4. Finish by painting the wall and installing the 'Piercing' rings.

January 3, 2012

Flos opens SF store inside DZINE showroom

Beth Hughes, Special to The Chronicle
Sunday, December 25, 2011

Flos, the Italian lighting company, prides itself on working with the luminaries of design for 50 years - Achille Castiglioni, Gino Sarfatti and Patricia Urquiola, to name a few.

The company started in 1962 with the idea of producing "modern lighting" and "developing new lighting concepts," according to its official history. In 1964, Sergio Gandini joined the outfit.

"It was a small company, but in the minds of the people, it could be built up consistently," says Piero Gandini, who has been the CEO since 1999.

Which is what happened.

The first Flos retail store opened in Milan in 1968. The first foreign subsidiary opened in Germany in 1971.

"In a way, to do something so new, it was practically exotic," says Gandini. "Fifty years later, (the company) is still growing, still keeping the free, crazy vision. I think we're a little bit crazy, yes, I think that's the trick."

Their collaborative efforts are well known. Often designers go to the company with ideas, saying "I have a dream, but I know it is impossible," says Gandini. "We say, 'Why is it impossible?' We believe in the creative mind, and so before we say, 'No, it is not possible,' we like to explore it. We like to see the energy, and if we realize there is something strong from the emotional point of view, from the functional point of view, from the lighting point of view, we really like to get there. Normally, we win the battle."

Flos opened its latest retail venture late last month, a store within the DZine showroom on Utah Street. "It's a city that has always been sensitive to design and creativity," says Gandini. "It's a beautiful city, astonishingly beautiful, so this ... was a natural decision."

The company with products priced from just over $100 to $16,000, opened a New York stand-alone store in 2010, and a Los Angeles store in June, according to Jan Vingerhoets, CEO of Flos North America.

He said that some Flos customers "are affected by the economy; some are not. We have quite a lot of young people who want a nice task light. They are really keen on beautiful design and willing to spend the extra money on it. ... We also have a fair amount of the people who do well and are able to afford our lamps without thinking much about it."

He points out that like shopping locally and buying clothes fashioned to last, "one of the greenest things is to buy good quality, so things don't end up in landfill. Beautiful design, good technology, it's rare when it breaks down, and good brands have the replacement items so you can get it to work again. We think there are many people who are starting to appreciate that."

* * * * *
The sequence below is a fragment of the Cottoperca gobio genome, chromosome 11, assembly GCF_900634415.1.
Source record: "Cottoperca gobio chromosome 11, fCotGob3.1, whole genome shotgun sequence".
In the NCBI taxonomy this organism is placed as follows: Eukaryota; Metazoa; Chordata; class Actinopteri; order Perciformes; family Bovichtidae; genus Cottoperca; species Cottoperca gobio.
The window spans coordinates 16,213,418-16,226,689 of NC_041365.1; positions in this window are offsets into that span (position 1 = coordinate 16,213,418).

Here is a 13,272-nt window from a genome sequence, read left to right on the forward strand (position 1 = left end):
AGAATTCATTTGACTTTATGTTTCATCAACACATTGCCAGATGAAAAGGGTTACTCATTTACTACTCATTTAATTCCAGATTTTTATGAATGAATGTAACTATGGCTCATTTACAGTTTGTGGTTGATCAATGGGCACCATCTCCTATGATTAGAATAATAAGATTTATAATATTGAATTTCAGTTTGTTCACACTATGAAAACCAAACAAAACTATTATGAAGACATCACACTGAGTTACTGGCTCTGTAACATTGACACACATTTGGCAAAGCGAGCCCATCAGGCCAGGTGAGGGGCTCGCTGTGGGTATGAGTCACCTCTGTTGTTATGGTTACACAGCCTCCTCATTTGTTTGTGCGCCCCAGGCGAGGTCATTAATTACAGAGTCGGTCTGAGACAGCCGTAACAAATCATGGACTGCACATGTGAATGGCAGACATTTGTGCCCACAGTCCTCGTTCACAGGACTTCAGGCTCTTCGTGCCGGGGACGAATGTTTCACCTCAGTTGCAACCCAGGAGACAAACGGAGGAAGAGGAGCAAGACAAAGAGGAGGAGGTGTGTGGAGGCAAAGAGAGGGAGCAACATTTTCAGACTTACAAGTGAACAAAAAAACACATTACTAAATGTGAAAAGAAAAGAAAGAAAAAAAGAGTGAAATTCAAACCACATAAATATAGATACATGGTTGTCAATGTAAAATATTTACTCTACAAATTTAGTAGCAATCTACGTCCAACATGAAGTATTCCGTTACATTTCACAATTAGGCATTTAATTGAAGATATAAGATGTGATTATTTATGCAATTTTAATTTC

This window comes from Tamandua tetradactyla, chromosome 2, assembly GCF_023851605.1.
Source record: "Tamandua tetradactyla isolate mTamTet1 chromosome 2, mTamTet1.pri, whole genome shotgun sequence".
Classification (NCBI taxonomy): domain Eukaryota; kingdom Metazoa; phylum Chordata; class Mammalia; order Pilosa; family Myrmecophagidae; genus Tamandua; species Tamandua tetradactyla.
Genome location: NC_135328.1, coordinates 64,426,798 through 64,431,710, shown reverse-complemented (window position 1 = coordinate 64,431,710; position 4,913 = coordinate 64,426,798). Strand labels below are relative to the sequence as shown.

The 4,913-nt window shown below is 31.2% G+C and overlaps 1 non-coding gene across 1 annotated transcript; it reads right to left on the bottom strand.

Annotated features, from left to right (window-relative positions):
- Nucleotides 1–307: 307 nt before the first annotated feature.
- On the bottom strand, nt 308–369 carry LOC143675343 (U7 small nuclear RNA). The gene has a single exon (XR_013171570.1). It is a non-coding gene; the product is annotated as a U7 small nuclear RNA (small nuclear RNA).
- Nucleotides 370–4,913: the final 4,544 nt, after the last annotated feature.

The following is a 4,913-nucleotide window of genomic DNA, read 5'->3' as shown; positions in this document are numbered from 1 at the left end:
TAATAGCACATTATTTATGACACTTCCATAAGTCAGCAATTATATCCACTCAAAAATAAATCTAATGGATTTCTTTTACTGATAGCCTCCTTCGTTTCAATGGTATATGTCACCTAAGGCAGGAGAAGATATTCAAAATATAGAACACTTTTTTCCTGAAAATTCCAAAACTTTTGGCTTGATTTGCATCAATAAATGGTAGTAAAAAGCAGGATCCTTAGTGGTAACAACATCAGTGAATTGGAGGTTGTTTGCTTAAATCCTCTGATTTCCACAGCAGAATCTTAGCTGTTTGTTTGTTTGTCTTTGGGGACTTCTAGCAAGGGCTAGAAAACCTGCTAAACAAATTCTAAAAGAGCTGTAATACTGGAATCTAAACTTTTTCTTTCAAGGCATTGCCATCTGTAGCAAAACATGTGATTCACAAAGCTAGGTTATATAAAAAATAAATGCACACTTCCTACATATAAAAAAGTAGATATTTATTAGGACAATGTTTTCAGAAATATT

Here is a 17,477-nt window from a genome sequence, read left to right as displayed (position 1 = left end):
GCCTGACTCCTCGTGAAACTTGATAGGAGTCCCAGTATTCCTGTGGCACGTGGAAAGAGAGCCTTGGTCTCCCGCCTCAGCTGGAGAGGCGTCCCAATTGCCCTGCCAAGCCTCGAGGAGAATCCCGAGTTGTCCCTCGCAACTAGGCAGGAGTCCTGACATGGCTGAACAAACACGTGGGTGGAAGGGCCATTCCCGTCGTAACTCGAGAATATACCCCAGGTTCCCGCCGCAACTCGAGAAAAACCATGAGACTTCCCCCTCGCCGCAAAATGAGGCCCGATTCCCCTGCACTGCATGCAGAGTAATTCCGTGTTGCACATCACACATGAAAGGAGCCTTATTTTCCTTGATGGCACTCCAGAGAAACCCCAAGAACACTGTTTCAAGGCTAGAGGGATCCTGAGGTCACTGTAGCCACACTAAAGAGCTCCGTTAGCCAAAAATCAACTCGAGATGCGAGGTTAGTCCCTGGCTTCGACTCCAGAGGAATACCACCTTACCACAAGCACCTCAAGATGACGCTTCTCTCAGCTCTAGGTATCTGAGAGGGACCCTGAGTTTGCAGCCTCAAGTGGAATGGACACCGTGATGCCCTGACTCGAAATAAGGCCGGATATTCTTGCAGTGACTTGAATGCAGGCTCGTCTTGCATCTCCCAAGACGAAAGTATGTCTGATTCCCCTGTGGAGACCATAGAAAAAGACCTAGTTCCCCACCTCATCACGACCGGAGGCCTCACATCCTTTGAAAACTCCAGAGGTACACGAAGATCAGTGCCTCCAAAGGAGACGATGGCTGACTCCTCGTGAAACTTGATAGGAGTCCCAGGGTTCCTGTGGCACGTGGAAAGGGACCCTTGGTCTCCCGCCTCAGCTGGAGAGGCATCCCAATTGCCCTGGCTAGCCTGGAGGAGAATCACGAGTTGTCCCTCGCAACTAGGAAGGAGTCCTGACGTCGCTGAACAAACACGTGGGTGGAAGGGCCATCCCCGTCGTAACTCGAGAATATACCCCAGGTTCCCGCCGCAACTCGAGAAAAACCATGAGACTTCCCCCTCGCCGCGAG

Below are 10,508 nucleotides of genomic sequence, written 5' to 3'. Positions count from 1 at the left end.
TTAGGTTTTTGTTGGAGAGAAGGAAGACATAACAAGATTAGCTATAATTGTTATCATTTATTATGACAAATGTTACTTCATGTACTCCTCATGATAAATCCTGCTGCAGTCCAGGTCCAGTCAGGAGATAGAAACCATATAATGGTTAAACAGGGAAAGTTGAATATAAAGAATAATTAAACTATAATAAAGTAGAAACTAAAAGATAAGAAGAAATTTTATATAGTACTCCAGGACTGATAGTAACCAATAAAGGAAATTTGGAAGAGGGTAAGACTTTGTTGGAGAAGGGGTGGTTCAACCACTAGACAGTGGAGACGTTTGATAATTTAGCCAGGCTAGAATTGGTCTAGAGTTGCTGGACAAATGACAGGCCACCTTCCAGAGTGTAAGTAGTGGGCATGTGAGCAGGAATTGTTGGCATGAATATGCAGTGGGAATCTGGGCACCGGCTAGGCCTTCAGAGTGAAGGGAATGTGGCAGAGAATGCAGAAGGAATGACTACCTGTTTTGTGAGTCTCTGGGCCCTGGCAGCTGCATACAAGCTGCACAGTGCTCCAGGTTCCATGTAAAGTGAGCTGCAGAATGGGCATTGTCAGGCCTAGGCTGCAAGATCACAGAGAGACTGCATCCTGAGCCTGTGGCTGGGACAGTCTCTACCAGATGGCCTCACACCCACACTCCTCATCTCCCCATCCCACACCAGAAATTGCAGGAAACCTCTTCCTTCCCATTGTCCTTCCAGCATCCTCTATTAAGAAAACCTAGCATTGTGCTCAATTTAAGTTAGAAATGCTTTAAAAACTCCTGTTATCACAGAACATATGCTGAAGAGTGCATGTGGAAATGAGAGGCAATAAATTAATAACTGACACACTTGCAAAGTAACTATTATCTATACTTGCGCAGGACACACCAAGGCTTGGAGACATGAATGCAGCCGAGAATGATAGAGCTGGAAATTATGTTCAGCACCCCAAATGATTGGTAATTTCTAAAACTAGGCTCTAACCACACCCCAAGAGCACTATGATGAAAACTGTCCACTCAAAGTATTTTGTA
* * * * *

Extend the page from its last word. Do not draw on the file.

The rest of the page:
Indeed, Flos carries lighting from its earliest collections. "Every time we do a new lamp, we think it may be the ultimate lamp," says Gandini, "but many old products are still very good sellers. In some cases, when they're no longer good sellers, we keep them in the catalog because (we) want to show a cross-section ... and to show what we were and what we are."

At DZine, along with noted designs such as the Glo-Ball line from mini to maxi ($120 to $700), the company introduced designer Ron Gilad's piece "Wallpiercing," which is tiny light-emitting diodes (LEDs) positioned inside lightweight hoops with the diameter of a large dinner plate. Calling the piece a light fixture is like calling a Maserati GranTurismo a ride. The design is part of Soft Architecture, a Flos line designed for minimal environmental impact during production and after sale.

"Wallpiercing" is already part of the permanent collection of New York's Museum of Modern Art. It is a plus for the design driven, and the design curious, that Cardenio Petrucci, who owns DZine, likes people "to come in and see the showroom. It's almost like a museum. Design students, they take advantage of us, and I love it. ... We try to be more of a community than store."

Gilad embarked on the project by learning the technology behind LEDs and coming to understand the quality of light they emit. A precise minimalist, he attached each hoop to a tile at a 45-degree angle. Each tile is embedded in a wall. There are no visible wires.

It is, if nothing else, a lesson in why Gandini suggests that property owners should figure out lighting design early in the building or remodeling process. "Try to think of the lighting from the beginning, not at the end. Then it is too late for many solutions and possibilities."

He has another tip for lighting your home: Rather than following magazines or the trends or "a famous guy somewhere," look into yourself. "People have to push themselves but, at the same time, they must choose the lights that match their style of life. There is no one solution. ... Do it in a way that makes sense."